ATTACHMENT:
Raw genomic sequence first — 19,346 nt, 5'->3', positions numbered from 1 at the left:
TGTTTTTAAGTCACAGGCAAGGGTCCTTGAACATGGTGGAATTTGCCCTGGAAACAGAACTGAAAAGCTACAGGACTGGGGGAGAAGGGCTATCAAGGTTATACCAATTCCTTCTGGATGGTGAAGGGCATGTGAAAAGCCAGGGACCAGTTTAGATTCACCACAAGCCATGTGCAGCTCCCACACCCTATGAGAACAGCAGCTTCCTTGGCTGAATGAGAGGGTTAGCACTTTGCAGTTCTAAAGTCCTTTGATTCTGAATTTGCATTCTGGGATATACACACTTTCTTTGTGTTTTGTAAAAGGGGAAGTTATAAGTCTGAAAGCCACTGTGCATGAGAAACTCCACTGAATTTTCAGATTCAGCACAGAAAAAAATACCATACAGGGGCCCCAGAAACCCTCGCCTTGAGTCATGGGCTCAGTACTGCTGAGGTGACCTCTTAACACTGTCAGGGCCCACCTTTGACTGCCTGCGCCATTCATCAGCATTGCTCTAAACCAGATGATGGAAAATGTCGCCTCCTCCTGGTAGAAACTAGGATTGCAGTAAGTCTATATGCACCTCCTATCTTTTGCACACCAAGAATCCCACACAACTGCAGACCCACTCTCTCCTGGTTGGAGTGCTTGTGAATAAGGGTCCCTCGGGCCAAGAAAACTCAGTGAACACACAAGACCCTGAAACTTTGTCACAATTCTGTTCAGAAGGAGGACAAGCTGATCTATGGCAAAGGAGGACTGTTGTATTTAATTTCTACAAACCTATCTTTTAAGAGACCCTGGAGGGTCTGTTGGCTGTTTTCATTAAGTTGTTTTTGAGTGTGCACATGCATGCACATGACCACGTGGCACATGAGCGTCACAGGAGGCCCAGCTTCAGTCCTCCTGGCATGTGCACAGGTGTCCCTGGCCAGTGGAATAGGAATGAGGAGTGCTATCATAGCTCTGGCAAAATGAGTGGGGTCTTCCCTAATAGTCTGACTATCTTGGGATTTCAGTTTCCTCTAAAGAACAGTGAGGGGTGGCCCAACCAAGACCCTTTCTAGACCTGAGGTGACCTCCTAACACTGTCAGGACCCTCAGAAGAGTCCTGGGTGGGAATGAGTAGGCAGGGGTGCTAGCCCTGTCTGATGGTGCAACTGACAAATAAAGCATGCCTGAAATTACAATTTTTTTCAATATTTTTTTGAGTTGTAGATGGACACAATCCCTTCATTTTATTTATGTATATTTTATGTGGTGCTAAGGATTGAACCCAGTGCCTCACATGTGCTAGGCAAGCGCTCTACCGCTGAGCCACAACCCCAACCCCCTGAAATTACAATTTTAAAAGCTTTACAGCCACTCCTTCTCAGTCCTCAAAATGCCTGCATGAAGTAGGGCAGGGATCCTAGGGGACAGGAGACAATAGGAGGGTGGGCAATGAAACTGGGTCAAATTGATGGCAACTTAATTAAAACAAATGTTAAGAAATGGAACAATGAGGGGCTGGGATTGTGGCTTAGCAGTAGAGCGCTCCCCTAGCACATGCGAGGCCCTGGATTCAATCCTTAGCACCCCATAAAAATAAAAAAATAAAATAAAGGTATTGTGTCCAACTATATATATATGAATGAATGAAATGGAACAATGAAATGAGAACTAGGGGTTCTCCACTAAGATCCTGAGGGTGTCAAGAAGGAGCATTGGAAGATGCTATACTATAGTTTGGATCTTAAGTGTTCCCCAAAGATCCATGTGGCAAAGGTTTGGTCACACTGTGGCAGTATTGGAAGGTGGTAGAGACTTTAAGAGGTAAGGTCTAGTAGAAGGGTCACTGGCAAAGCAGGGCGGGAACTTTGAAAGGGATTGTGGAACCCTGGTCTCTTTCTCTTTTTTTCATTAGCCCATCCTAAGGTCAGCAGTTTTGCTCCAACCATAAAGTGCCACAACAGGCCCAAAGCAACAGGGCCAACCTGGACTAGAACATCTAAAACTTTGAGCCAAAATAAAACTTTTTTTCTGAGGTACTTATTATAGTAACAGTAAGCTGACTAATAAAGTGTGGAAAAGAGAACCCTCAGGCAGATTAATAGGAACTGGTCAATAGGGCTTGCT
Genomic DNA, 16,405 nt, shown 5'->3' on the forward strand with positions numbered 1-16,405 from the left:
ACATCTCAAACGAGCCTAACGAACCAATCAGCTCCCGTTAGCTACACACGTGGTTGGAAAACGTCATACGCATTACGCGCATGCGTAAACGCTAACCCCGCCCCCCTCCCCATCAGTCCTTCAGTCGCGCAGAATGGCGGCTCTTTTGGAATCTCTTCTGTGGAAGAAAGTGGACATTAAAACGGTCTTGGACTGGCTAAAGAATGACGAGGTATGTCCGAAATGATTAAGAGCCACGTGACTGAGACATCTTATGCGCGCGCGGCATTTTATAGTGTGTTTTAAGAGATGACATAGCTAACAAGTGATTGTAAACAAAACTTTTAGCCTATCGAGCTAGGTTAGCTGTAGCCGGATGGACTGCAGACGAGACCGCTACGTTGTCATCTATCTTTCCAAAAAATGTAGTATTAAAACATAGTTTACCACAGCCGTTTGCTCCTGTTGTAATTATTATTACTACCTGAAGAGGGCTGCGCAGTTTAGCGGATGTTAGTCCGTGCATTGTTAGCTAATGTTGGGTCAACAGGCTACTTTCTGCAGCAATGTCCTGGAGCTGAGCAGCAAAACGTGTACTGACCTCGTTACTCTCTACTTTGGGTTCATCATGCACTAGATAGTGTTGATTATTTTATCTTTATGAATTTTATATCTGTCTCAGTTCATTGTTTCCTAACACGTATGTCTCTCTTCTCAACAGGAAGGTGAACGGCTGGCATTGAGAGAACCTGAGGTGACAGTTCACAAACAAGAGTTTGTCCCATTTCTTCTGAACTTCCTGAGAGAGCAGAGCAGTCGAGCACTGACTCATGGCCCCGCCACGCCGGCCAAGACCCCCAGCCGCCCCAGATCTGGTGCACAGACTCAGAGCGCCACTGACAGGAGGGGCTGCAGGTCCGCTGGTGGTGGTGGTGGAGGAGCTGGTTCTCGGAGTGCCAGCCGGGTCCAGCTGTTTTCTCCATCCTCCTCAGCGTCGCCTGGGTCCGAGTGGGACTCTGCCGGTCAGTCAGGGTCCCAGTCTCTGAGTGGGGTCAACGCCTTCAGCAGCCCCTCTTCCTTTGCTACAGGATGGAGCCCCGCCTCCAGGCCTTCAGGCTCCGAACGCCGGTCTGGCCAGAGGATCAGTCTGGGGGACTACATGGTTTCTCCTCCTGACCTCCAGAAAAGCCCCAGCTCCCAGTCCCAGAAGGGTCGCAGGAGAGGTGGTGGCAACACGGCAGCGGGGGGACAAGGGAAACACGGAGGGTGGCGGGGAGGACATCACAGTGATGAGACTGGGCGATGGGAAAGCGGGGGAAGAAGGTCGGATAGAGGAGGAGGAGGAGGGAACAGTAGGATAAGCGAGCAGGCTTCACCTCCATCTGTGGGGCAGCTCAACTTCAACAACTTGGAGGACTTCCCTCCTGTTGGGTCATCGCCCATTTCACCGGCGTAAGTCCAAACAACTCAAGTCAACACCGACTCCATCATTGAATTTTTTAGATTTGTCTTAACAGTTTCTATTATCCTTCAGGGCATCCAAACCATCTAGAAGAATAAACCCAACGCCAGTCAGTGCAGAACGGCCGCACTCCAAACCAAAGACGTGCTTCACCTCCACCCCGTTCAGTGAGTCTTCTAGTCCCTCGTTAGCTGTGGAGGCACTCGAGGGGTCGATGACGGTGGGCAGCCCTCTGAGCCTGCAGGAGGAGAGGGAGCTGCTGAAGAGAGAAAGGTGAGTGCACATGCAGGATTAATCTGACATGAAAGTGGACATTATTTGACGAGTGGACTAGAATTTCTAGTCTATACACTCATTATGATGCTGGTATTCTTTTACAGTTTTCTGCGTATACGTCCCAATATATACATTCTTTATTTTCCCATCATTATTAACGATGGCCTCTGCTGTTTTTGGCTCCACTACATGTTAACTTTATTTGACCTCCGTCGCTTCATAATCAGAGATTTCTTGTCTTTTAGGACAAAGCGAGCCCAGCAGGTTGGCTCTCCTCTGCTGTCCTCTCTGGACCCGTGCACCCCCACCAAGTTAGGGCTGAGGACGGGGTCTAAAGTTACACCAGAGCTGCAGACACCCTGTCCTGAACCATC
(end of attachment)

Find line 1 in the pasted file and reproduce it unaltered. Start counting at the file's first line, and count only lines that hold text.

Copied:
Raw genomic sequence first — 19,346 nt, 5'->3', positions numbered from 1 at the left: